Protecting the status quo is not an option and protecting ICT professional jobs actual requires embracing change within the function, acknowledging the need for different skills, governance, technology, joint delivery and agile methods which allow service leaders to innovate more freely with low-cost open source tools.
So whilst the Scottish Government can set the direction, create the policies, establish funding mechanisms and change regulations which are conducive to digital delivery - and even help to shape the market around some of the essential common infrastructure components - in the end it will depend on a willingness to work together and to compromise on some local ambition in the interest of joining up services.
It means, for example, not all trying to run traditional ICT estates in competition with each other. That is too slow, cumbersome, expensive, narrow and inflexible, and typically at too small a scale to give enough space to be innovative.
Scotland can set a lead in health and social care integration. It can demonstrate how the management and sharing of personal data can be done in ways which protect the interests of the individual. It can show how a nation can use new technology such as social media and Internet of Things for the benefit of citizens. Scotland can be the exemplar of shared ICT to enable shared public services across urban and rural areas, between different public service agencies, and between neighbouring authorities.
This doesn't mean that everything should be centralised, nor that local political ambition and priority must be compromised; far from it. In many ways it means more local autonomy, but on the basis that some sovereignty is ceded to secure common ways of working and that some resources are pooled to achieve economies of scale and common outcomes.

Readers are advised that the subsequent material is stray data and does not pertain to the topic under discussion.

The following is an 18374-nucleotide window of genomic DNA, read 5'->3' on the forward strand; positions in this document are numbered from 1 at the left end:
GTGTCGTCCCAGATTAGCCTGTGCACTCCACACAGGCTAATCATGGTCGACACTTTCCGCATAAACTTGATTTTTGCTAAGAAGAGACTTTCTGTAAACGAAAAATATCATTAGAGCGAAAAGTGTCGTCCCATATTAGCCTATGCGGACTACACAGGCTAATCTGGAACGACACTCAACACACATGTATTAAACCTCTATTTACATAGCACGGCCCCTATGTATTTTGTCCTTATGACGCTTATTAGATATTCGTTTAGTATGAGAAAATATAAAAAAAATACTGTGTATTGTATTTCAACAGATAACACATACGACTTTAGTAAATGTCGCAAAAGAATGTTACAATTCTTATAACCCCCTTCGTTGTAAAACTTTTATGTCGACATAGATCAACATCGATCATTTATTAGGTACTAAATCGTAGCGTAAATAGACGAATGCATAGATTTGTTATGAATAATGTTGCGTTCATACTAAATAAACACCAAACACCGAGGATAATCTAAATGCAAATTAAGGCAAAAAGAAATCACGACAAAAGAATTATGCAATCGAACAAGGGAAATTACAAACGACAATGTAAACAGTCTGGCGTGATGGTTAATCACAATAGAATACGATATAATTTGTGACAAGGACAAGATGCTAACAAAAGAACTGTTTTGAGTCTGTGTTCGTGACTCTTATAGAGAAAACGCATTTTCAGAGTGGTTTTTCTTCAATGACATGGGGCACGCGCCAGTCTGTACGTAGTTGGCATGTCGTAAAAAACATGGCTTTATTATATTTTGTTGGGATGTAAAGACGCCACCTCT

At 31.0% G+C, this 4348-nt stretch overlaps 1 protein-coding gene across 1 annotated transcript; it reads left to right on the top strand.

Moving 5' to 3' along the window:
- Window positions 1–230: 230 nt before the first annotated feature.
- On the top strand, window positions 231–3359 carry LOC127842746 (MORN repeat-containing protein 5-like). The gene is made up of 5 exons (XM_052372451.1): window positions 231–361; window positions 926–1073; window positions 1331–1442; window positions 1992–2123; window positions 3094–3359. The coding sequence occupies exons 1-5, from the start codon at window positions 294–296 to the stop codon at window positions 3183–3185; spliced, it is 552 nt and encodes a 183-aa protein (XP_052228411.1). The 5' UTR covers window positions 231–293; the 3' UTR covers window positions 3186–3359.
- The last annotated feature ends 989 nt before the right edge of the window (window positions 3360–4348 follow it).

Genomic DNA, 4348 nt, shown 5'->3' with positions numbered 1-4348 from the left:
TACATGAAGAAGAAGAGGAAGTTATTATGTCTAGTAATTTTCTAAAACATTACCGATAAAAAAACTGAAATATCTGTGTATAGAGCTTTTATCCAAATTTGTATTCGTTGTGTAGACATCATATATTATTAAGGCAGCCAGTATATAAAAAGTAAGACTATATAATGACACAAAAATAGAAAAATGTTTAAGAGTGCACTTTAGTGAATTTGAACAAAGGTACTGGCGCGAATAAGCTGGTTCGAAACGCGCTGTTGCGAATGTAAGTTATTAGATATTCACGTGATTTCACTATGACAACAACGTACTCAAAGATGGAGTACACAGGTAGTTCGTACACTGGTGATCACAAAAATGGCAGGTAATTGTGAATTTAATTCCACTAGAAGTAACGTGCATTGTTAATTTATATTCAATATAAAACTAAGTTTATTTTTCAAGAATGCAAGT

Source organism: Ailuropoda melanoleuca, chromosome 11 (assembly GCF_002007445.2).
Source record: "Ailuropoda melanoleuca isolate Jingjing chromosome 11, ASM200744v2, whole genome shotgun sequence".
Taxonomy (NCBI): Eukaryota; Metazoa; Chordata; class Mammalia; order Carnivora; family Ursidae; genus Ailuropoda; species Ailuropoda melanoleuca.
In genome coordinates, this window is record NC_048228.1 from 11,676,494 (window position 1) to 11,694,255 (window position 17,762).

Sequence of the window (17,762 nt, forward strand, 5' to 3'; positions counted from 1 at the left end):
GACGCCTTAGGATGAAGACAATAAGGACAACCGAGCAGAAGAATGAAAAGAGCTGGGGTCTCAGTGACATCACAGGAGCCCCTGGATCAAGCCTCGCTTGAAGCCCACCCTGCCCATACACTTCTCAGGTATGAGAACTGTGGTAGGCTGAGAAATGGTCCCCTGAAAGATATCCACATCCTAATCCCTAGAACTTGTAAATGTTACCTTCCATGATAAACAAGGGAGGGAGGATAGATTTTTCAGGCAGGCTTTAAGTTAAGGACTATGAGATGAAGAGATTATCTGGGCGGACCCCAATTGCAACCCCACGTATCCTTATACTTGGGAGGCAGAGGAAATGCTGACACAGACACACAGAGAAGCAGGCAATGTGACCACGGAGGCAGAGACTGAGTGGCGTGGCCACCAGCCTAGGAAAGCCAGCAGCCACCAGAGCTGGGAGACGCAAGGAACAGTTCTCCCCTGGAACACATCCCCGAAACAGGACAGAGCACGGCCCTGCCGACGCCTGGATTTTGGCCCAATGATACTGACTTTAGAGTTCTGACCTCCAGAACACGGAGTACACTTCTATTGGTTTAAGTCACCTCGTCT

Overcoming current fragmentation will also increase public trust both because citizens can see the full picture of public services they can use but also because they can be confident in common standards, such as data protection, openness and privacy.
Benefits systems, for example, can be shared between agencies best placed to determine the needs of individuals linked to Universal Credits. Systems can be securely connected across a common shared infrastructure, funded from joint resourcing mechanisms.
Digitally excluded citizens can be supported across organisations and sectors, increasing the level of take-up of digital services. Contracts and supplier engagement can be handled both locally, in terms of responsiveness of systems, but also nationally through common G-Cloud procurement mechanisms.
In this way more time and effort can be spent on exploitation and use of ICT and less purely spent on tendering, procurement and supplier monitoring against SLAs.
This has the added advantage of allowing data and information to be collected, maintained and shared between multiple agencies, providing better data quality and better customer insight, so other services can be better tailored to individual needs. Not only does this mean a better service, but it also begins to help with the problem of demand management which, for local government in particular, will be so important in future in reducing avoidable contact, unnecessary costs and wrongly judged interventions.
I could go on with many more examples. My hope is that Scottish Government and local Scottish public services can work together to achieve an outcome which will be an international exemplar, proving just what is possible from digital ambition by striking a balance between national policy and vision, whilst reflecting local delivery, diversity and priority.
Jos Creese is President of BCS, The Charted Institute for IT, and now independently advises both public and private sectors on digital and IT planning.